Issues leaving contract early

So I and my partner moved into our flat 5 weeks ago, and long story short we now want to leave. The landlord agreed we could leave, we just need to pay the rent until someone new moves in and pay all associated fees with finding the person.

This process started 3 weeks ago. Within the first week we had 12 people view the flat, then nothing. Our estate agents called us a week and a half later and said they had had three offers on the flat but the landlord wouldn’t reply to the estate agents to confirm or deny the prospective tenants. The landlord finally replied and rejected all of them. Now the estate agents aren’t letting anyone view the flat unless the landlord is happy with them. The estate agents tell us they keep sending possible tenants to the landlord and she rejects every single one of them, won’t even let them view the flat. I can’t work out what is happening here, the flat is very reasonably priced and wasn’t in very good shape when we moved in, the previous tenants had children so having kids can’t be the reason why she is rejecting people.

I was wondering if there is anything I can do here? My fear is that the landlord said we could leave early, but she actually plans to reject everyone until near the end of our contract so we have to pay all the fees instead of her at the end. Any advice here would be really appreciated!

Certain issues with the flat are really affecting my partner’s mental health and I really don’t think he can stay here for much longer, that’s why we were happy to pay any costs of leaving.

This is a case where people must learn from their mistakes. Firstly, did you check out the flat properly before renting? What could be so bad after 2 weeks that you couldn’t see it at viewing? Secondly, have you made a clear agreement with the landlord (the answer is no)?

To be fair, the landlord is being very generous here allowing you to break the contract this early.

What you should do is offer the landlord your full deposit, in writing, as full and final settlement of the contract (rent paid in full of course) and possibly reasonable fees with a set amount. Making an agreement such as “I will pay rent until he finds another tenant” is a very poor arrangement. What if he doesn’t find another tenant? Who decides what a suitable tenant is? What about him finding a tenant before you’ve found a place? What if you find a place but the landlord hasn’t found a tenant?

Take no notice of what the agent and landlord are telling each other. Speak to the landlord directly.

What do you think the LL gains from not sending people to view the flat? Has nothing to do with fees. Something else is happening here.

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I suspect you are correct and the landlord is stalling. The law is on their side in this case. I suggest you have a proper conversation with the landlord and see what they say. If you explain your circumstances again they may be sympathetic.

Thanks, both for your replies. We are having a few issues with the flat, for one a lot of things were broken in the flat when we moved in and the landlord hasn’t fixed anything yet (part of the oven doesn’t work, we can’t open half the wardrobe etc.). My partner has rung the landlord at least 40 times since we moved in and the landlord never picks up. After my boyfriend tries to call her he sometimes gets a brief Whatsapp message from the landlord, then he will reply to it and the landlord will ignore his reply. I messaged the landlord a week ago saying the shower stopped working, no reply. The estate agents have a lot of issues getting the landlord to reply too, but the landlord is self-managing so they can’t help us with our issues.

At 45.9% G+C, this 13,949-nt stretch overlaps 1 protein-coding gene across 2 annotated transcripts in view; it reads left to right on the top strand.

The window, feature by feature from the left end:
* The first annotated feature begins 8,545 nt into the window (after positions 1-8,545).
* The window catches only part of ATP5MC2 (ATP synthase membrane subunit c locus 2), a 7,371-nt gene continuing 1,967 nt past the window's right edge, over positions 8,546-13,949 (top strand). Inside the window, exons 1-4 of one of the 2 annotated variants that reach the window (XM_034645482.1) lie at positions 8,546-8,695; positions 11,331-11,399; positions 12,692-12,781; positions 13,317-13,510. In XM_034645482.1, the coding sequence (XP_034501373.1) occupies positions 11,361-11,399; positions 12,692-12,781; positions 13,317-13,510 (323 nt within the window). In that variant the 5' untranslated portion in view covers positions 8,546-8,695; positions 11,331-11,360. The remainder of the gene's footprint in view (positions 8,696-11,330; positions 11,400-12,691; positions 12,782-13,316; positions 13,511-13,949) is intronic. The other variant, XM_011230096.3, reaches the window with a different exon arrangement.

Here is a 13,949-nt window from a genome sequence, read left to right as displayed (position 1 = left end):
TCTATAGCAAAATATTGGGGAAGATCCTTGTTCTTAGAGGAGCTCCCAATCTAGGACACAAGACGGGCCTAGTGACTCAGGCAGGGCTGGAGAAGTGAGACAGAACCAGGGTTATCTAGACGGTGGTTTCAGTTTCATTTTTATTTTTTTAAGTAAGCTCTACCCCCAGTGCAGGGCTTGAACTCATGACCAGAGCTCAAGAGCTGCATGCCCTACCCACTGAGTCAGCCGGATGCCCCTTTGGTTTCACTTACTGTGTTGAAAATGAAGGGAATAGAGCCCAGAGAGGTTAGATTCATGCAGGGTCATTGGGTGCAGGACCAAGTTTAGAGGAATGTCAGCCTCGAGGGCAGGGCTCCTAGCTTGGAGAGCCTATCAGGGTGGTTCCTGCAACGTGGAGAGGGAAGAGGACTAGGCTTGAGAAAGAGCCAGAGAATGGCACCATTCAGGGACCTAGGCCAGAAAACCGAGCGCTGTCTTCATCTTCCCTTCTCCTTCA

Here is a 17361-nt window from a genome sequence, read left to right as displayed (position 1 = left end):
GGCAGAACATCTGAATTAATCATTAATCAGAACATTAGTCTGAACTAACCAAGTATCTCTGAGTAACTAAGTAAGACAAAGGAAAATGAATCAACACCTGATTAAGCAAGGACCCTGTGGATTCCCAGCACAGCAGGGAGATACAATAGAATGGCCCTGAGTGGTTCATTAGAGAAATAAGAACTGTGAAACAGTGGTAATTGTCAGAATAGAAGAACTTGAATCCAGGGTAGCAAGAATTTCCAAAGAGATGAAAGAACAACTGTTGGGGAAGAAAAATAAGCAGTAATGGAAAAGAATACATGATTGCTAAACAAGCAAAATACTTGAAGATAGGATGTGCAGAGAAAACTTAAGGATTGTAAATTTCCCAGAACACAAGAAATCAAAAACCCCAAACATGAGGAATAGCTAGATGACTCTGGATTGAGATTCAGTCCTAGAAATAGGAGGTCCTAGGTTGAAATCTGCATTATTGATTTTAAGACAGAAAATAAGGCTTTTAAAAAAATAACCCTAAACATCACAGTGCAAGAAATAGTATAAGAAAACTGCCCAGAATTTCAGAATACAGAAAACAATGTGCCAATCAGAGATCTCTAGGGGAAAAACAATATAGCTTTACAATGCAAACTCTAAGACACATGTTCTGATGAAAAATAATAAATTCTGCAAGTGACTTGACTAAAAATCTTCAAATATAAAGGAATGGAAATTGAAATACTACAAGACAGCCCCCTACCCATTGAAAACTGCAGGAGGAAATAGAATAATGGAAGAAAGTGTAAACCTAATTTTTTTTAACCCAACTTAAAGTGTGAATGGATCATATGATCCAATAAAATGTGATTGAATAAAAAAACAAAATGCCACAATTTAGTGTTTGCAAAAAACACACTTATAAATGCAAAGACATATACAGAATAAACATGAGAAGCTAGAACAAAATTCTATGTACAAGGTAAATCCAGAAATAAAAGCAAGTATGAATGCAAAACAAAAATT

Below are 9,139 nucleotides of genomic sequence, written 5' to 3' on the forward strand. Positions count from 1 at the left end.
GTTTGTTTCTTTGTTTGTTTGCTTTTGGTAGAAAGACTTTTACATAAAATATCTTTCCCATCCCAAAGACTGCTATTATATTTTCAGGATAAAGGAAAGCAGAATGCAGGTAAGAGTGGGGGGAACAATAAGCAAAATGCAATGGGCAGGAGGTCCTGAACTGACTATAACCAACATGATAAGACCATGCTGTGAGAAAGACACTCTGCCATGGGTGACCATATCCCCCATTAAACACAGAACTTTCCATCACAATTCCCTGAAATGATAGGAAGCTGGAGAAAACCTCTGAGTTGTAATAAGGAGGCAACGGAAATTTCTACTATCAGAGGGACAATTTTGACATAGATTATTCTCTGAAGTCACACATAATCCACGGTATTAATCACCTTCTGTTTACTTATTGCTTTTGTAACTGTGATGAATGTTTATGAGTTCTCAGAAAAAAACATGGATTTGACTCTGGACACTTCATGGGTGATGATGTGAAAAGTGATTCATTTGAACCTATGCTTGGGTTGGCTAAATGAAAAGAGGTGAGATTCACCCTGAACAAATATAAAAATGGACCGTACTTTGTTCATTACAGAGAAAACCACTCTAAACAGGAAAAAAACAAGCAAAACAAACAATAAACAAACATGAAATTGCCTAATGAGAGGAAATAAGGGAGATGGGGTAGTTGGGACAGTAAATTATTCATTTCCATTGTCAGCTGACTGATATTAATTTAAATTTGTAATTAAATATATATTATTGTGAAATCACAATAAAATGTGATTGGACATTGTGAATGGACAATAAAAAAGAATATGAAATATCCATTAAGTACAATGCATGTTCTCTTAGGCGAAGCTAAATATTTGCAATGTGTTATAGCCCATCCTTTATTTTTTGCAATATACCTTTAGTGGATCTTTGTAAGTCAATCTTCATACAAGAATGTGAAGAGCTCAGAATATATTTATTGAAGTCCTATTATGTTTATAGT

Our main issue is the neighbour’s kids though. We knew kids lived in the building but we didn’t realise how awful they would be. They bang on our windows to get our attention, ring our buzzer then run away, use our window as a goal when they play football etc. We will know never to rent in an area with kids again.

So what you saying is we offer them our full deposit, and would you accompany that with a timescale to make it less vague? We have decided to move back to our parent’s houses after this so there isn’t an issue with finding a new place to stay.

I do think the landlord is stalling but I don’t know why and she won’t answer our calls to tell us. The estate agents say they get so many tenants chasing them about when they can view the flat now, but none of them get to view it.

Yes, if you have a place to go to you e-mail the landlord detailing why you want to break the contract (list issues) by a certain date (one week off). Then you proceed with your suggestion of him keeping the deposit as compensation for breaking the lease

Require him to respond to you in writing that he acknowledges that you can break the contract by the date you specified in return for him keeping the deposit.

If he agrees, make sure you leave the place in the same condition it was and that you paid rent till the agreed date

If he doesn’t accept you must start dealing with the issues instead as you are liable for the rent until the break clause can be activated.

I agree that if the landlord is not accepting good offers and is generally absent then you should offer the deposit as full and final settlement. Nothing focuses the mind like a deadline! If she’s not been great at communication and repairing she is in breach of the lease too…


Thank you for the advice everyone! The landlord FINALLY let a few people view the flat. Though now she is asking for double the amount we were originally quoted for leaving. So that’s the next hurdle.

If you have anything in writing from the agent or landlord from the original conversation about the cost of leaving then you can hold them to that.

Imho the nice and succinct post above yours by @Kimberly2 is the best option you have.